In other news... I've spent the early part of this week at various doctors' offices. I have a teeny bit of ear pain that was joined by a not-so-teeny amount of dizziness on Saturday. Ever since, I've been feeling as though I'm on a cruise, but without the maid service and free drinks. The lovely nurse practitioner at my doctor's office determined that I have a garden variety case of fall allergies that are causing enough swelling in my sinuses to put pressure on my inner ear. Nothing too exciting, but the dizziness is getting really old. I've been taking a handy little pill that all but makes the dizziness disappear, but I learned yesterday that no amount of caffeine can counterbalance the drowsiness that comes with those pills. So today, I will just do my best to sit still so that I can write without pharmaceutical assistance.

Sam had his (tardy, I realize) four-year-old well visit yesterday. He gained three pounds and grew three inches in the last year, which leaves him at the exact same spot on the growth trajectory that he was last year. He's in the 10th percentile for height and 25th percentile for weight, just like his mommy. I kid.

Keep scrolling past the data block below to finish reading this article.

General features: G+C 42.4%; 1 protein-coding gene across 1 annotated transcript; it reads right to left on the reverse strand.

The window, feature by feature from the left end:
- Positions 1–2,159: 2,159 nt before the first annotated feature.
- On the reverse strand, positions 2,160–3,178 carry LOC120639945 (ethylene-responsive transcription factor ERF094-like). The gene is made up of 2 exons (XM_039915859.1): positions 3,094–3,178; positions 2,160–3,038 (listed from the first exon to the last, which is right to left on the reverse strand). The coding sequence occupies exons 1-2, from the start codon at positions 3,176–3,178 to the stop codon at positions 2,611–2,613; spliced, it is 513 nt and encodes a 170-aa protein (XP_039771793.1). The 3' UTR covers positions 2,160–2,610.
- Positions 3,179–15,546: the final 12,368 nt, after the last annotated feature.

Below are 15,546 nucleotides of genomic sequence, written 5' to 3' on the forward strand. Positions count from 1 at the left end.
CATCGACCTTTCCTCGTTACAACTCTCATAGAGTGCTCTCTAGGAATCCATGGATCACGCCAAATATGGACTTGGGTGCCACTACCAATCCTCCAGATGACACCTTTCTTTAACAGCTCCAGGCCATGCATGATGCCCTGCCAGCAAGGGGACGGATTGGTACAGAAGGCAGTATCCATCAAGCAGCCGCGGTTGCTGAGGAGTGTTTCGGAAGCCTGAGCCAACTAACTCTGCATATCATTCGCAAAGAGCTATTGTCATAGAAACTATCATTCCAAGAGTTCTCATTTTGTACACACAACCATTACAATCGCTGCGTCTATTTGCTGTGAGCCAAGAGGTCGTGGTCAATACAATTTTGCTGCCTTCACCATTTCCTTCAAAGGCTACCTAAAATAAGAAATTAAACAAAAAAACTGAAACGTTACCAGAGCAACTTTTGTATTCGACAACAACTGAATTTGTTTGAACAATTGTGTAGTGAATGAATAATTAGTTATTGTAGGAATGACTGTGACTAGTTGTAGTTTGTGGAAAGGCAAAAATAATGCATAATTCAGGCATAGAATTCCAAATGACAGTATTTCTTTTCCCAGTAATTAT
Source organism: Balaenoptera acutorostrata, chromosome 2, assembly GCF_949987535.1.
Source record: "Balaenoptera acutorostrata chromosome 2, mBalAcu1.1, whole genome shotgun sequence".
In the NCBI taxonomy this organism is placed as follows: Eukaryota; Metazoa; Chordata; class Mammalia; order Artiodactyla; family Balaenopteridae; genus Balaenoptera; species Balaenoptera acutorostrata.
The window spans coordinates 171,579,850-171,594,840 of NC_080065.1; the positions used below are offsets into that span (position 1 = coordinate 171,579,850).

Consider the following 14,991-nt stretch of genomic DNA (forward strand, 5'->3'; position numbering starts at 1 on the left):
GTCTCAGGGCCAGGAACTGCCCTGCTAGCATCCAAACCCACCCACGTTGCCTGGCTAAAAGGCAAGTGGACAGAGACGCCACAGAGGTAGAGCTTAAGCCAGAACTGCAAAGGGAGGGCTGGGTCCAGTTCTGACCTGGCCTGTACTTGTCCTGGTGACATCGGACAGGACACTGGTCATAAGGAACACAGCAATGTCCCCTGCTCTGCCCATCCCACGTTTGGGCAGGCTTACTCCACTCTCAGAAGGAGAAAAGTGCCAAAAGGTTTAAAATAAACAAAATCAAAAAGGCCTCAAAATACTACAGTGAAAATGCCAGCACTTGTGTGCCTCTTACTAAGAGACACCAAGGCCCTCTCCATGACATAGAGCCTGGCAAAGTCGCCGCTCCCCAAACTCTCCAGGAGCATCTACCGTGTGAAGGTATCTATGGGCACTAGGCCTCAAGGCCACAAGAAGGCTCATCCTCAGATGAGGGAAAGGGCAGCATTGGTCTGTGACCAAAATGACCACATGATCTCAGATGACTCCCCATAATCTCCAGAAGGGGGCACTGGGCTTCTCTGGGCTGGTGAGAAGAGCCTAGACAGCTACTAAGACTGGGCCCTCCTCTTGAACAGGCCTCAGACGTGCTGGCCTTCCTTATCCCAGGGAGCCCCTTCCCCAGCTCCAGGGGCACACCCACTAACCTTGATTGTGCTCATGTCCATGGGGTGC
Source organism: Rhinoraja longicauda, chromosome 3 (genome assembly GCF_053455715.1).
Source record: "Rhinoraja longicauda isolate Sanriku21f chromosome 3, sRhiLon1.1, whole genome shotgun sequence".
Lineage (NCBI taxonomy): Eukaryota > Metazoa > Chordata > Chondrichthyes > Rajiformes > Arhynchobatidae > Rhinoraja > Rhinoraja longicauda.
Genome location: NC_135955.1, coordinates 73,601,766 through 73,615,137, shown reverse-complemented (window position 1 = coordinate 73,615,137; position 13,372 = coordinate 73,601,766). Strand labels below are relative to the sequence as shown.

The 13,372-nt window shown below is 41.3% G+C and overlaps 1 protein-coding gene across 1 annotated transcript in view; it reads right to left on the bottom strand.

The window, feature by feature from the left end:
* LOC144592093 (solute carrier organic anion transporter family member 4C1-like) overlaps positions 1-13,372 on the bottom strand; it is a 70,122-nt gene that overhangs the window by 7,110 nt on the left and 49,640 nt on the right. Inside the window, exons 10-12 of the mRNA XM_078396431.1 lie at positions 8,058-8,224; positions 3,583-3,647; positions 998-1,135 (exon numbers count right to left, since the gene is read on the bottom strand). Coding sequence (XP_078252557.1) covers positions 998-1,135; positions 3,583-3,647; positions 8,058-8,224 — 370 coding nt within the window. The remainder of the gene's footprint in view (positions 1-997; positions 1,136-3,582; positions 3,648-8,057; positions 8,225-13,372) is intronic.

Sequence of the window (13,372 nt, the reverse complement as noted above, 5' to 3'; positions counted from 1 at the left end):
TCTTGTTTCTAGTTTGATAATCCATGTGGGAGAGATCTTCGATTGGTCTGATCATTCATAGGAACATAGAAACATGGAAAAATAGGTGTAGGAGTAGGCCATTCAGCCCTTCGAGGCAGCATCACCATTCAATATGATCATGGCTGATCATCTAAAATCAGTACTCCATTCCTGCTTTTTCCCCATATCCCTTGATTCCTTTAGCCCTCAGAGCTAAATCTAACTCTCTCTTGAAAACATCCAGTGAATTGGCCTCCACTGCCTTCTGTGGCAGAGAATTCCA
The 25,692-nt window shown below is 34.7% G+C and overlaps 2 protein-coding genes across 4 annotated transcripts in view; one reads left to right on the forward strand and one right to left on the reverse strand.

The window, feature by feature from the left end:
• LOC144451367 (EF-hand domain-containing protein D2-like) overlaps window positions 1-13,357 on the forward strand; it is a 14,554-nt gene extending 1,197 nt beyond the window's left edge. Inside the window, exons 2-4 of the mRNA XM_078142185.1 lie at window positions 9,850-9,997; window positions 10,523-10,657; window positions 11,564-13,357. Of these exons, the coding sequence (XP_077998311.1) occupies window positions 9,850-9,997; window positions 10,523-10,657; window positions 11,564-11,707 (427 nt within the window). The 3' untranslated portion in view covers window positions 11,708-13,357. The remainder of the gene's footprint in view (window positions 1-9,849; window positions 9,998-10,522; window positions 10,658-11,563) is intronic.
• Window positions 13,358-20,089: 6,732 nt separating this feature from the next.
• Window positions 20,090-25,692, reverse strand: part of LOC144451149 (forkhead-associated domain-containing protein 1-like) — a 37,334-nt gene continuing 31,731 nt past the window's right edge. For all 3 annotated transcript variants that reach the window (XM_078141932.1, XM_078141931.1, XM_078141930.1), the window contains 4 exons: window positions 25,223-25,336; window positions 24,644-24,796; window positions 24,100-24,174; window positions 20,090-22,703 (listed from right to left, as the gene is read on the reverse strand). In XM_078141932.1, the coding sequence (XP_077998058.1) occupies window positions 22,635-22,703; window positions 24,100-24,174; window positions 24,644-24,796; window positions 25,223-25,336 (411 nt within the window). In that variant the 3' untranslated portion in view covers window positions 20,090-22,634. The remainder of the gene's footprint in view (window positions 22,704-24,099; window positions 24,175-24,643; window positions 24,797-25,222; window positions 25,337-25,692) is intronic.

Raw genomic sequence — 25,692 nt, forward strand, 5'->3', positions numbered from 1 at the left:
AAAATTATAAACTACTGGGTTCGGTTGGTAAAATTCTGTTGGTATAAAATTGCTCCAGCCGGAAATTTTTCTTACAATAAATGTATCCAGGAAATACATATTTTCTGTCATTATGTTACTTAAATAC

Overall, he's a very healthy little guy. He took three injections of various vaccines like a *complete* trooper. At 34, I think I would have acted out more than he did! The doctor did acknowledge that his resistance to direction (like that euphemism for stubborn and hyper?) is probably something that we should start to address directly so as not to affect learning going forward. He does not have any actual delays in skills, but he simply does not want to practice things like writing and coloring unless he decides he's ready. He even told Ms. Elaine that he didn't need to practice his letters because "I'll do that when I get to kindergarten."